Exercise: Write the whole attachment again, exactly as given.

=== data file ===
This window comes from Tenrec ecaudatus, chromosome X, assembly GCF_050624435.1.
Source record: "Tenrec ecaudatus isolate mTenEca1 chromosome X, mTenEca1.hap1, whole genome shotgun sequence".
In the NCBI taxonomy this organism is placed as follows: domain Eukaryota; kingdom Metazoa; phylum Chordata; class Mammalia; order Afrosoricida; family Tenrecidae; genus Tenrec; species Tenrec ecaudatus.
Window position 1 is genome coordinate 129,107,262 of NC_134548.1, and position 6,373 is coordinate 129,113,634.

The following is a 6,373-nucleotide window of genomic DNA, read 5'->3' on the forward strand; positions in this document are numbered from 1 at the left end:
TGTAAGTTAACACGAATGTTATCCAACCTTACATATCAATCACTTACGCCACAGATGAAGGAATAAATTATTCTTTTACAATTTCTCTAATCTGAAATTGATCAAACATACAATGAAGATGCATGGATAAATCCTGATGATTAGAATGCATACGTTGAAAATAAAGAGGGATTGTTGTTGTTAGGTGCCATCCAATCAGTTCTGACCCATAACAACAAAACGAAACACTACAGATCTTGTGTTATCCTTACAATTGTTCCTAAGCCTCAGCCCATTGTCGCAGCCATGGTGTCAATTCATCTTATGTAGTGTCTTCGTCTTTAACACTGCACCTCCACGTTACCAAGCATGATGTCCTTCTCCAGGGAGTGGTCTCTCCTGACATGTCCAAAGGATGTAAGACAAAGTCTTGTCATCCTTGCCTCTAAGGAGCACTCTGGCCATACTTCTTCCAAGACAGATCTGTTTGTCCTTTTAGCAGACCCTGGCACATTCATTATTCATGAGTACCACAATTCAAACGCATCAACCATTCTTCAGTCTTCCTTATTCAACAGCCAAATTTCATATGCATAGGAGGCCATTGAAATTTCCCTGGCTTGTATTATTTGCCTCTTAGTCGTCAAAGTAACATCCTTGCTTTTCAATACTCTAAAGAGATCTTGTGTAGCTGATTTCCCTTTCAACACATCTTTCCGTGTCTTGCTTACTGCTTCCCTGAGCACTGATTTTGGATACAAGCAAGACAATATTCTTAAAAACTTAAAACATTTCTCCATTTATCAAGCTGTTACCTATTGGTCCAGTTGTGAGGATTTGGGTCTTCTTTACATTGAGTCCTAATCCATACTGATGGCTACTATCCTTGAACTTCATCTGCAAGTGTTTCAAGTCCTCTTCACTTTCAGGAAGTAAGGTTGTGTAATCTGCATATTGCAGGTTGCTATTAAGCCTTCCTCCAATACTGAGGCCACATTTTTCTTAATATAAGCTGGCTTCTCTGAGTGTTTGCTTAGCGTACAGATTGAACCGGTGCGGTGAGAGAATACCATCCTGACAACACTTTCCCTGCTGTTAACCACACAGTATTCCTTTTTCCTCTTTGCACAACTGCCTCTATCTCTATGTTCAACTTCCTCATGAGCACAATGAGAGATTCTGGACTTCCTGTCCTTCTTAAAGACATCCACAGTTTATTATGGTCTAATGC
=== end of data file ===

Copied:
This window comes from Tenrec ecaudatus, chromosome X, assembly GCF_050624435.1.
Source record: "Tenrec ecaudatus isolate mTenEca1 chromosome X, mTenEca1.hap1, whole genome shotgun sequence".
In the NCBI taxonomy this organism is placed as follows: domain Eukaryota; kingdom Metazoa; phylum Chordata; class Mammalia; order Afrosoricida; family Tenrecidae; genus Tenrec; species Tenrec ecaudatus.
Window position 1 is genome coordinate 129,107,262 of NC_134548.1, and position 6,373 is coordinate 129,113,634.

The following is a 6,373-nucleotide window of genomic DNA, read 5'->3' on the forward strand; positions in this document are numbered from 1 at the left end:
TGTAAGTTAACACGAATGTTATCCAACCTTACATATCAATCACTTACGCCACAGATGAAGGAATAAATTATTCTTTTACAATTTCTCTAATCTGAAATTGATCAAACATACAATGAAGATGCATGGATAAATCCTGATGATTAGAATGCATACGTTGAAAATAAAGAGGGATTGTTGTTGTTAGGTGCCATCCAATCAGTTCTGACCCATAACAACAAAACGAAACACTACAGATCTTGTGTTATCCTTACAATTGTTCCTAAGCCTCAGCCCATTGTCGCAGCCATGGTGTCAATTCATCTTATGTAGTGTCTTCGTCTTTAACACTGCACCTCCACGTTACCAAGCATGATGTCCTTCTCCAGGGAGTGGTCTCTCCTGACATGTCCAAAGGATGTAAGACAAAGTCTTGTCATCCTTGCCTCTAAGGAGCACTCTGGCCATACTTCTTCCAAGACAGATCTGTTTGTCCTTTTAGCAGACCCTGGCACATTCATTATTCATGAGTACCACAATTCAAACGCATCAACCATTCTTCAGTCTTCCTTATTCAACAGCCAAATTTCATATGCATAGGAGGCCATTGAAATTTCCCTGGCTTGTATTATTTGCCTCTTAGTCGTCAAAGTAACATCCTTGCTTTTCAATACTCTAAAGAGATCTTGTGTAGCTGATTTCCCTTTCAACACATCTTTCCGTGTCTTGCTTACTGCTTCCCTGAGCACTGATTTTGGATACAAGCAAGACAATATTCTTAAAAACTTAAAACATTTCTCCATTTATCAAGCTGTTACCTATTGGTCCAGTTGTGAGGATTTGGGTCTTCTTTACATTGAGTCCTAATCCATACTGATGGCTACTATCCTTGAACTTCATCTGCAAGTGTTTCAAGTCCTCTTCACTTTCAGGAAGTAAGGTTGTGTAATCTGCATATTGCAGGTTGCTATTAAGCCTTCCTCCAATACTGAGGCCACATTTTTCTTAATATAAGCTGGCTTCTCTGAGTGTTTGCTTAGCGTACAGATTGAACCGGTGCGGTGAGAGAATACCATCCTGACAACACTTTCCCTGCTGTTAACCACACAGTATTCCTTTTTCCTCTTTGCACAACTGCCTCTATCTCTATGTTCAACTTCCTCATGAGCACAATGAGAGATTCTGGACTTCCTGTCCTTCTTAAAGACATCCACAGTTTATTATGGTCTAATGC